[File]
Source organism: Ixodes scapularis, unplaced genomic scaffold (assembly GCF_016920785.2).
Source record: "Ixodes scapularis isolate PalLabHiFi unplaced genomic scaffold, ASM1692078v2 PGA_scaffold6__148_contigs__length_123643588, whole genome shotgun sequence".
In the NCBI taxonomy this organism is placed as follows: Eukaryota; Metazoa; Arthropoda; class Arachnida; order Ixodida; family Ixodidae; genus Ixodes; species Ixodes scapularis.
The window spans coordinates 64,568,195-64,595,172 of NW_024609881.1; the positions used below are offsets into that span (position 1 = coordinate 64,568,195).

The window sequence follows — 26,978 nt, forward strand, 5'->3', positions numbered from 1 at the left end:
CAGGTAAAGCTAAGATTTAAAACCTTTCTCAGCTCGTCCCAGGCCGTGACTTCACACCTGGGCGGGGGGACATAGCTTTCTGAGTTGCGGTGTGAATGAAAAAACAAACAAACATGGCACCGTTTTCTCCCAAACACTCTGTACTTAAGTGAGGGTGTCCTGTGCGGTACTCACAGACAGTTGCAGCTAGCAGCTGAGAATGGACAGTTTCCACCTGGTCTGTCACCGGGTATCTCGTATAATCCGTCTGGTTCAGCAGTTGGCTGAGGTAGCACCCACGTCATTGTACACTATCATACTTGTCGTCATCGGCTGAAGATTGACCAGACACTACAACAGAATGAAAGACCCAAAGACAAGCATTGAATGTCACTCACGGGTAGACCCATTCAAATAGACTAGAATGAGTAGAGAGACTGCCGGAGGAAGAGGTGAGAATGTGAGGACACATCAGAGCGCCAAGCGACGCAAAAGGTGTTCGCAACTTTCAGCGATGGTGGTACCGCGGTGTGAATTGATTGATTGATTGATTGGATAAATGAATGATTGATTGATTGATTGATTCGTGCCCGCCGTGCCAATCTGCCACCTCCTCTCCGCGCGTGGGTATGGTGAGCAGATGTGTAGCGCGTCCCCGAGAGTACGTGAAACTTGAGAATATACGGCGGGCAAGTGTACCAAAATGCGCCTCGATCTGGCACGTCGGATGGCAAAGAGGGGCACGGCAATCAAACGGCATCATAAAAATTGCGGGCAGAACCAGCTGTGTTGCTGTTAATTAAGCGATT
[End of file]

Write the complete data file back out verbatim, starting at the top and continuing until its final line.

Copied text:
Source organism: Ixodes scapularis, unplaced genomic scaffold (assembly GCF_016920785.2).
Source record: "Ixodes scapularis isolate PalLabHiFi unplaced genomic scaffold, ASM1692078v2 PGA_scaffold6__148_contigs__length_123643588, whole genome shotgun sequence".
In the NCBI taxonomy this organism is placed as follows: Eukaryota; Metazoa; Arthropoda; class Arachnida; order Ixodida; family Ixodidae; genus Ixodes; species Ixodes scapularis.
The window spans coordinates 64,568,195-64,595,172 of NW_024609881.1; the positions used below are offsets into that span (position 1 = coordinate 64,568,195).

The window sequence follows — 26,978 nt, forward strand, 5'->3', positions numbered from 1 at the left end:
CAGGTAAAGCTAAGATTTAAAACCTTTCTCAGCTCGTCCCAGGCCGTGACTTCACACCTGGGCGGGGGGACATAGCTTTCTGAGTTGCGGTGTGAATGAAAAAACAAACAAACATGGCACCGTTTTCTCCCAAACACTCTGTACTTAAGTGAGGGTGTCCTGTGCGGTACTCACAGACAGTTGCAGCTAGCAGCTGAGAATGGACAGTTTCCACCTGGTCTGTCACCGGGTATCTCGTATAATCCGTCTGGTTCAGCAGTTGGCTGAGGTAGCACCCACGTCATTGTACACTATCATACTTGTCGTCATCGGCTGAAGATTGACCAGACACTACAACAGAATGAAAGACCCAAAGACAAGCATTGAATGTCACTCACGGGTAGACCCATTCAAATAGACTAGAATGAGTAGAGAGACTGCCGGAGGAAGAGGTGAGAATGTGAGGACACATCAGAGCGCCAAGCGACGCAAAAGGTGTTCGCAACTTTCAGCGATGGTGGTACCGCGGTGTGAATTGATTGATTGATTGATTGGATAAATGAATGATTGATTGATTGATTGATTCGTGCCCGCCGTGCCAATCTGCCACCTCCTCTCCGCGCGTGGGTATGGTGAGCAGATGTGTAGCGCGTCCCCGAGAGTACGTGAAACTTGAGAATATACGGCGGGCAAGTGTACCAAAATGCGCCTCGATCTGGCACGTCGGATGGCAAAGAGGGGCACGGCAATCAAACGGCATCATAAAAATTGCGGGCAGAACCAGCTGTGTTGCTGTTAATTAAGCGATT